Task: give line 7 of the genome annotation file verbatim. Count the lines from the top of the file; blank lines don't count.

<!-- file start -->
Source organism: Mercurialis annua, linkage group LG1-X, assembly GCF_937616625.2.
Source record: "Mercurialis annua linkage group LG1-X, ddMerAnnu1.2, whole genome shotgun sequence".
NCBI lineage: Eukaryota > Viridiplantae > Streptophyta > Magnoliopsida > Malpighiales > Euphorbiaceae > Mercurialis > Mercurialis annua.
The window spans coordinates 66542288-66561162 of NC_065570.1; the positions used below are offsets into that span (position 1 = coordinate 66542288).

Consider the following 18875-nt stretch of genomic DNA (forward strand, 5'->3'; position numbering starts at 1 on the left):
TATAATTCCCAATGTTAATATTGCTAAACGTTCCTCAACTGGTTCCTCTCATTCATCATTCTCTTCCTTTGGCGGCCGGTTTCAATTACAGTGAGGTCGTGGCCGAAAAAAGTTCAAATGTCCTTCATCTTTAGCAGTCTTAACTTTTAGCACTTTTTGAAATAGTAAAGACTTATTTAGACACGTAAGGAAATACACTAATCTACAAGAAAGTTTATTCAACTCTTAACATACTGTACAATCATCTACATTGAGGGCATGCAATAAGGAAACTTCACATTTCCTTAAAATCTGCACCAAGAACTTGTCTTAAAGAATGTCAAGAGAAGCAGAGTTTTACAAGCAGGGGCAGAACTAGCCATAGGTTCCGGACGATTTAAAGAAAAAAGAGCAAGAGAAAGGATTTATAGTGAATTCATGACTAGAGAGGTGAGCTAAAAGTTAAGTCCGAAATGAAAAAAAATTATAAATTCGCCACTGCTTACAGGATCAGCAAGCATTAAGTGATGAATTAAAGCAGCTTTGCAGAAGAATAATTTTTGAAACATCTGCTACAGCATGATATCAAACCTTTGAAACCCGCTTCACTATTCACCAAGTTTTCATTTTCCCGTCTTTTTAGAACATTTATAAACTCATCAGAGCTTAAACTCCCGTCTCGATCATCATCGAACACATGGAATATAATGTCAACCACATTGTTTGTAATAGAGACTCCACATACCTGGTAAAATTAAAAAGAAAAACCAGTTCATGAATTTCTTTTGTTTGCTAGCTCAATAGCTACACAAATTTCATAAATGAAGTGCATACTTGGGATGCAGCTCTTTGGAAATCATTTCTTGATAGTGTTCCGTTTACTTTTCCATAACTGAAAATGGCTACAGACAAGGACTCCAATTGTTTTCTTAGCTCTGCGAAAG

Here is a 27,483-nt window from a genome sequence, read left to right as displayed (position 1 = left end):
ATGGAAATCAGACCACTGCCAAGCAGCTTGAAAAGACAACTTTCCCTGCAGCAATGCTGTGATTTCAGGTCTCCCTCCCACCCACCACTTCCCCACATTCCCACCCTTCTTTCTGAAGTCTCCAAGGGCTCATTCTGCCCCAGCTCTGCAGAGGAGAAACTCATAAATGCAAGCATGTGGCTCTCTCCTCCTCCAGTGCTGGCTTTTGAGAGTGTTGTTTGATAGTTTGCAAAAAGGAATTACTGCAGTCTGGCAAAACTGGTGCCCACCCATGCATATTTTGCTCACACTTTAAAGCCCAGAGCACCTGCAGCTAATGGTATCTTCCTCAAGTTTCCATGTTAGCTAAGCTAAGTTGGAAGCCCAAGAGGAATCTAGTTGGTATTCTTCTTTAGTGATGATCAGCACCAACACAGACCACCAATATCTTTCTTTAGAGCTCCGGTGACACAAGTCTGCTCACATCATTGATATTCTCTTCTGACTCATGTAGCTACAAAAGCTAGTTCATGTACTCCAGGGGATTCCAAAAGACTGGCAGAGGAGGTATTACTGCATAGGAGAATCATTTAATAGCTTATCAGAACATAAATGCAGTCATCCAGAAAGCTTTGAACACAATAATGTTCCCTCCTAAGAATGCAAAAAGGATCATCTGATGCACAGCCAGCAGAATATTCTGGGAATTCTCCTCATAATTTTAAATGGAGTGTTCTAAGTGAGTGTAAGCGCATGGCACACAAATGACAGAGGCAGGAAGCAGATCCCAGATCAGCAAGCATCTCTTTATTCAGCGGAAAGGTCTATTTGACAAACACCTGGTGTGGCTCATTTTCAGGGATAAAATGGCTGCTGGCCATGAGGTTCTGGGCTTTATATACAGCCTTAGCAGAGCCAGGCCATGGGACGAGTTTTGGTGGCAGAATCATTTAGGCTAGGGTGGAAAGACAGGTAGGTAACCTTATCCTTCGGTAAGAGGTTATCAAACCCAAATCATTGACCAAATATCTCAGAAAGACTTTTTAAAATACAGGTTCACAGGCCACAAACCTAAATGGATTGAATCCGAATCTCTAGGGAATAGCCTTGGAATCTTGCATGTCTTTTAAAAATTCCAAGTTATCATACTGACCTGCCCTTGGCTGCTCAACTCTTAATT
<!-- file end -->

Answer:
Here is a 27,483-nt window from a genome sequence, read left to right as displayed (position 1 = left end):